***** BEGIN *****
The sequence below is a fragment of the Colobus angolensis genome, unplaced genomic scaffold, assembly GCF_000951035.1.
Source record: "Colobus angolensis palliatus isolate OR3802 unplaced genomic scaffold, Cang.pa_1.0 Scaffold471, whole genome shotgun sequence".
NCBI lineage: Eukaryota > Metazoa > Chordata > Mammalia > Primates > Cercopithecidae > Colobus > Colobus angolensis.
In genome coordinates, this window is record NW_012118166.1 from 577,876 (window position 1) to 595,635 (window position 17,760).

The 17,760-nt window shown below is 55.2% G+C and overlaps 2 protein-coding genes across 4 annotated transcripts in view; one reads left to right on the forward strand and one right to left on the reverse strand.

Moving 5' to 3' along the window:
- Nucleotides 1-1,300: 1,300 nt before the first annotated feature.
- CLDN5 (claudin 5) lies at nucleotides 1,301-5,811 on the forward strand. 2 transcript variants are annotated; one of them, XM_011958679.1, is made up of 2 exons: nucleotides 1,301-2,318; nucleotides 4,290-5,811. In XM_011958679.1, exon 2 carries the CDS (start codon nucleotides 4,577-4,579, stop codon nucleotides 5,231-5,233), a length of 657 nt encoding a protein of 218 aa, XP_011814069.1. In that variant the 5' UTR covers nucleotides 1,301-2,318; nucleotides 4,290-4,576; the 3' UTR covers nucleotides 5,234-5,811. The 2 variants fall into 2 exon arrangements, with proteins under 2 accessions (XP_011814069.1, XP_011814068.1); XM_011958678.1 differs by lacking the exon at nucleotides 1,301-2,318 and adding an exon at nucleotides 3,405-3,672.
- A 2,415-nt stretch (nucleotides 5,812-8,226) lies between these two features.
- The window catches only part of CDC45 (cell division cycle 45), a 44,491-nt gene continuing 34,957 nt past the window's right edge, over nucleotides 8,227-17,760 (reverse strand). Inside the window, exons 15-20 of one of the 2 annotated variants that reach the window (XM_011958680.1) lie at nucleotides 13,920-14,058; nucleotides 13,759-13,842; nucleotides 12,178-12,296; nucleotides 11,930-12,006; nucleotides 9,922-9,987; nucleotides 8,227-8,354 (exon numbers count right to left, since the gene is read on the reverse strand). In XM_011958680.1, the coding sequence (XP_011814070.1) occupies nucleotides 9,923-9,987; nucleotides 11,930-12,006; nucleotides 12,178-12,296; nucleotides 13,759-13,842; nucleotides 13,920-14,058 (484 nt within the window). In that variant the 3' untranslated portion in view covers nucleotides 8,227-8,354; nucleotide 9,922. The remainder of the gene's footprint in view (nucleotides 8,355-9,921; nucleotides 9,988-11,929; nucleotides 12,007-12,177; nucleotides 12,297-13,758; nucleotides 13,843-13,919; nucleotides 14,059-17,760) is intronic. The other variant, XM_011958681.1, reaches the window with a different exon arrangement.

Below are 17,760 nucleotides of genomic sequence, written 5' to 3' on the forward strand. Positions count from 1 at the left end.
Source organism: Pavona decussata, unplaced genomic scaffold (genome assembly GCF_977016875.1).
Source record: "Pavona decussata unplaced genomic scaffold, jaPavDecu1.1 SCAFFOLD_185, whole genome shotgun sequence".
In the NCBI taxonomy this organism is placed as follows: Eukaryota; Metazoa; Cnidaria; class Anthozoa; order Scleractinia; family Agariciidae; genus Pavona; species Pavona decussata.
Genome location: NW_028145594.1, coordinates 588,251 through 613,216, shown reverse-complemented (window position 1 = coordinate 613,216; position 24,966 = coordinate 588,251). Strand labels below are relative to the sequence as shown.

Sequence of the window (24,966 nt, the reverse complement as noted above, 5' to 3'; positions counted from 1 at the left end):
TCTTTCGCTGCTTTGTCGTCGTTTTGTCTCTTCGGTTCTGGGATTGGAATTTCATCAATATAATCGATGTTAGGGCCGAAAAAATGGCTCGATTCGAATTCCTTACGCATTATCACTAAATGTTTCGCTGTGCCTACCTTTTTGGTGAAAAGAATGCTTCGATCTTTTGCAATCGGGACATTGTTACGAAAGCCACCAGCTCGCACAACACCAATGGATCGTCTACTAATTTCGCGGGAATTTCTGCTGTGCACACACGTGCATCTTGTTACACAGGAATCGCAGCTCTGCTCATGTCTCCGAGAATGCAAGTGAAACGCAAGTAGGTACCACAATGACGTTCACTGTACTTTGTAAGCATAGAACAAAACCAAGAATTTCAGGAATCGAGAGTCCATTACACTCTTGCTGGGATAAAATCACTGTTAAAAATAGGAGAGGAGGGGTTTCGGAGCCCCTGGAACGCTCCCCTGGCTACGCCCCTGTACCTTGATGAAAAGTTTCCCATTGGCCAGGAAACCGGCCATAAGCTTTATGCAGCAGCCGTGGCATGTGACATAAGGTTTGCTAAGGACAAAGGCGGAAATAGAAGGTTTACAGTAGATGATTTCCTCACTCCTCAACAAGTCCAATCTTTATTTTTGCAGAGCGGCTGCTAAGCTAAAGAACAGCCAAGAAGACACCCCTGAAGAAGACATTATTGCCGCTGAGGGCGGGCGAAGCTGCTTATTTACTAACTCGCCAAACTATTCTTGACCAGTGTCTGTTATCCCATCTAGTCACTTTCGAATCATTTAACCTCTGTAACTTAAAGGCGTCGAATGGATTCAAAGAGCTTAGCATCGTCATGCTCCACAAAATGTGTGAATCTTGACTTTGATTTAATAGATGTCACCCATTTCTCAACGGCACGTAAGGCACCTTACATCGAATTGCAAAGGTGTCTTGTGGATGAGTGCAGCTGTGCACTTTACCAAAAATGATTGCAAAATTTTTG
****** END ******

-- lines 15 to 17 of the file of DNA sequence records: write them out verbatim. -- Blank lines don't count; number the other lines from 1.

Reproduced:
Genome location: NW_028145594.1, coordinates 588,251 through 613,216, shown reverse-complemented (window position 1 = coordinate 613,216; position 24,966 = coordinate 588,251). Strand labels below are relative to the sequence as shown.

Sequence of the window (24,966 nt, the reverse complement as noted above, 5' to 3'; positions counted from 1 at the left end):
TCTTTCGCTGCTTTGTCGTCGTTTTGTCTCTTCGGTTCTGGGATTGGAATTTCATCAATATAATCGATGTTAGGGCCGAAAAAATGGCTCGATTCGAATTCCTTACGCATTATCACTAAATGTTTCGCTGTGCCTACCTTTTTGGTGAAAAGAATGCTTCGATCTTTTGCAATCGGGACATTGTTACGAAAGCCACCAGCTCGCACAACACCAATGGATCGTCTACTAATTTCGCGGGAATTTCTGCTGTGCACACACGTGCATCTTGTTACACAGGAATCGCAGCTCTGCTCATGTCTCCGAGAATGCAAGTGAAACGCAAGTAGGTACCACAATGACGTTCACTGTACTTTGTAAGCATAGAACAAAACCAAGAATTTCAGGAATCGAGAGTCCATTACACTCTTGCTGGGATAAAATCACTGTTAAAAATAGGAGAGGAGGGGTTTCGGAGCCCCTGGAACGCTCCCCTGGCTACGCCCCTGTACCTTGATGAAAAGTTTCCCATTGGCCAGGAAACCGGCCATAAGCTTTATGCAGCAGCCGTGGCATGTGACATAAGGTTTGCTAAGGACAAAGGCGGAAATAGAAGGTTTACAGTAGATGATTTCCTCACTCCTCAACAAGTCCAATCTTTATTTTTGCAGAGCGGCTGCTAAGCTAAAGAACAGCCAAGAAGACACCCCTGAAGAAGACATTATTGCCGCTGAGGGCGGGCGAAGCTGCTTATTTACTAACTCGCCAAACTATTCTTGACCAGTGTCTGTTATCCCATCTAGTCACTTTCGAATCATTTAACCTCTGTAACTTAAAGGCGTCGAATGGATTCAAAGAGCTTAGCATCGTCATGCTCCACAAAATGTGTGAATCTTGACTTTGATTTAATAGATGTCACCCATTTCTCAACGGCACGTAAGGCACCTTACATCGAATTGCAAAGGTGTCTTGTGGATGAGTGCAGCTGTGCACTTTACCAAAAATGATTGCAAAATTTTTG